According to research made by the University of Queensland, women who have had a history of miscarriages or stillbirths are at a greater risk of having a stroke later in life.
The study was done by comparing data from more than 610,000 women in Australia and six other countries and discovered that frequent pregnancy losses raised the risk of stroke.
In a press statement, lead author Professor Gita Mishra of the University of Queensland School of Public Health, stated that many women are unaware that pregnancy loss is an early warning sign of illness risk later in life.
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While one in every five pregnancies (19%) ends in miscarriage, less than 5% of women will have several miscarriages, with roughly 1% having three or more.
The study, published in the British Medical Journal (BMJ), found that the number of pregnancy losses increased the risk of stroke, with one miscarriage increasing the risk of stroke by 7% compared to women who had not had a miscarriage and two miscarriages increasing the risk of a non-fatal stroke by 12% and a fatal stroke by 26%.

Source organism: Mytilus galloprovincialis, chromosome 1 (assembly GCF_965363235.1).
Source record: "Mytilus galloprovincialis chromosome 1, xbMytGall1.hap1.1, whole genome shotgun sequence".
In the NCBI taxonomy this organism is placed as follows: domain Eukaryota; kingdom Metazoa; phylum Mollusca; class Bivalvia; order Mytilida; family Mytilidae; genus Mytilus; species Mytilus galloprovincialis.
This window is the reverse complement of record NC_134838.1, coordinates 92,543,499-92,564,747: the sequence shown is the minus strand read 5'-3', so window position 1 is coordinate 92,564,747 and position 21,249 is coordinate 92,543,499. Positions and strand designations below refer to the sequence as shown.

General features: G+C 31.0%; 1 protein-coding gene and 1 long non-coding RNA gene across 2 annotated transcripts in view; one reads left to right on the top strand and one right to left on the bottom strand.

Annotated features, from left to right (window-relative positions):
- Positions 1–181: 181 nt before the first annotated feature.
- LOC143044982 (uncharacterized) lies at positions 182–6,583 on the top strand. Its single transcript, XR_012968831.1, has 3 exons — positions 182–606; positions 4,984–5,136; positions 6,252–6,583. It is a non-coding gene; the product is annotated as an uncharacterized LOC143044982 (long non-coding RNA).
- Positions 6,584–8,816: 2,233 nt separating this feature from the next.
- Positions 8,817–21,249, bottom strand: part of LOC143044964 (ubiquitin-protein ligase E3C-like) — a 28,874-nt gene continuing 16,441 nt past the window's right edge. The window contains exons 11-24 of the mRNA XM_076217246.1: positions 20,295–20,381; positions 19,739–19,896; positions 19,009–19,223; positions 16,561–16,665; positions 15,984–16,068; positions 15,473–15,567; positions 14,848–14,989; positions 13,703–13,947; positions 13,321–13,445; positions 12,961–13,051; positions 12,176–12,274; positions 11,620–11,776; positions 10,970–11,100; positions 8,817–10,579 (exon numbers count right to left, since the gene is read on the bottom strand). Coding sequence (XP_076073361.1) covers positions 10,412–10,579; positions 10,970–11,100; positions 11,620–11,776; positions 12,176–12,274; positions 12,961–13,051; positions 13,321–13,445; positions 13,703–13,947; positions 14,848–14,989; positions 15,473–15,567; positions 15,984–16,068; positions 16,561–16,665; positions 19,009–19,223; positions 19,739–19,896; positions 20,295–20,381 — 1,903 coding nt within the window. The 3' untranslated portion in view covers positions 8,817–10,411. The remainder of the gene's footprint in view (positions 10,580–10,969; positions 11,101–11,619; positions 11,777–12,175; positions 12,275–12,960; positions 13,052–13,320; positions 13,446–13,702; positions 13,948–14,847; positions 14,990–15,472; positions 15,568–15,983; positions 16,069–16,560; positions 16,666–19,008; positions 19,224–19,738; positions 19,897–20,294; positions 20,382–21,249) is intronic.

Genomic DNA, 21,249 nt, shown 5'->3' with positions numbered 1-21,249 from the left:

The risk of stroke rose by 35% for a non-fatal stroke and 82% for a fatal stroke following three or more miscarriages compared to women with no history of pregnancy loss.
When compared to women with no history of stillbirth, the risk rose with each loss. Having two stillbirths elevated the risk of non-fatal stroke by 29% and the chance of fatal stroke by 26%.
“This is the first large-scale study to show a strong association between stroke and repeated miscarriage, as well as very unusual outcomes like recurrent stillbirths,” she added.
“The link between pregnancy loss and stroke is also could be due to a common risk factor, such as a genetic factor, that might predispose women to both pregnancy loss and stroke events,” Mishra said.
Mishra stated that women who are still mourning and processing a pregnancy loss should not be concerned by these findings, but those entering perimenopause or who are post-menopausal and have a history of numerous pregnancy losses should speak with their doctor about managing their health risks.
The Stroke Foundation suggests women at risk stop smoking, keep a healthy weight, exercise for 30 minutes each day, and control blood pressure to reduce stroke risk.